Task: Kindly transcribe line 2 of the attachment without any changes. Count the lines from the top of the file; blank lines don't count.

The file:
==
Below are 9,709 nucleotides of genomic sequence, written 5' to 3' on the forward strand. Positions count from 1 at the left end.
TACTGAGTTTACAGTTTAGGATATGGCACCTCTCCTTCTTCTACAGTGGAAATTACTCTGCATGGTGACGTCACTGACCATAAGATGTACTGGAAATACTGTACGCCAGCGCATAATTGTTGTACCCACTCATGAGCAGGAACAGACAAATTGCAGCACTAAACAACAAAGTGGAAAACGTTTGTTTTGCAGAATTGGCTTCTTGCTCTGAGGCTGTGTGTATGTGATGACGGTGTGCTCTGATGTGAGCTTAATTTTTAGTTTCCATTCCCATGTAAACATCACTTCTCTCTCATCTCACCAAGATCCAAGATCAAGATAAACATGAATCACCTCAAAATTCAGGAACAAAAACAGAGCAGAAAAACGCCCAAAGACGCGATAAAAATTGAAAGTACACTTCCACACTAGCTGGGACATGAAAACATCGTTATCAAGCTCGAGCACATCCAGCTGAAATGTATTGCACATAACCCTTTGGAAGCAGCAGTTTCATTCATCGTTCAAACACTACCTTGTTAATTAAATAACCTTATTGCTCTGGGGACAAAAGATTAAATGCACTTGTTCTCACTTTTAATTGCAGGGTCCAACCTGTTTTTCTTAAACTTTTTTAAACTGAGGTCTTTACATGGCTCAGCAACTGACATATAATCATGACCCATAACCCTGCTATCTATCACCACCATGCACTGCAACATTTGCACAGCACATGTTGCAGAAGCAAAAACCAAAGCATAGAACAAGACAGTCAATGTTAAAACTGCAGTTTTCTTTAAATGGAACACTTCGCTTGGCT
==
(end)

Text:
TACTGAGTTTACAGTTTAGGATATGGCACCTCTCCTTCTTCTACAGTGGAAATTACTCTGCATGGTGACGTCACTGACCATAAGATGTACTGGAAATACTGTACGCCAGCGCATAATTGTTGTACCCACTCATGAGCAGGAACAGACAAATTGCAGCACTAAACAACAAAGTGGAAAACGTTTGTTTTGCAGAATTGGCTTCTTGCTCTGAGGCTGTGTGTATGTGATGACGGTGTGCTCTGATGTGAGCTTAATTTTTAGTTTCCATTCCCATGTAAACATCACTTCTCTCTCATCTCACCAAGATCCAAGATCAAGATAAACATGAATCACCTCAAAATTCAGGAACAAAAACAGAGCAGAAAAACGCCCAAAGACGCGATAAAAATTGAAAGTACACTTCCACACTAGCTGGGACATGAAAACATCGTTATCAAGCTCGAGCACATCCAGCTGAAATGTATTGCACATAACCCTTTGGAAGCAGCAGTTTCATTCATCGTTCAAACACTACCTTGTTAATTAAATAACCTTATTGCTCTGGGGACAAAAGATTAAATGCACTTGTTCTCACTTTTAATTGCAGGGTCCAACCTGTTTTTCTTAAACTTTTTTAAACTGAGGTCTTTACATGGCTCAGCAACTGACATATAATCATGACCCATAACCCTGCTATCTATCACCACCATGCACTGCAACATTTGCACAGCACATGTTGCAGAAGCAAAAACCAAAGCATAGAACAAGACAGTCAATGTTAAAACTGCAGTTTTCTTTAAATGGAACACTTCGCTTGGCT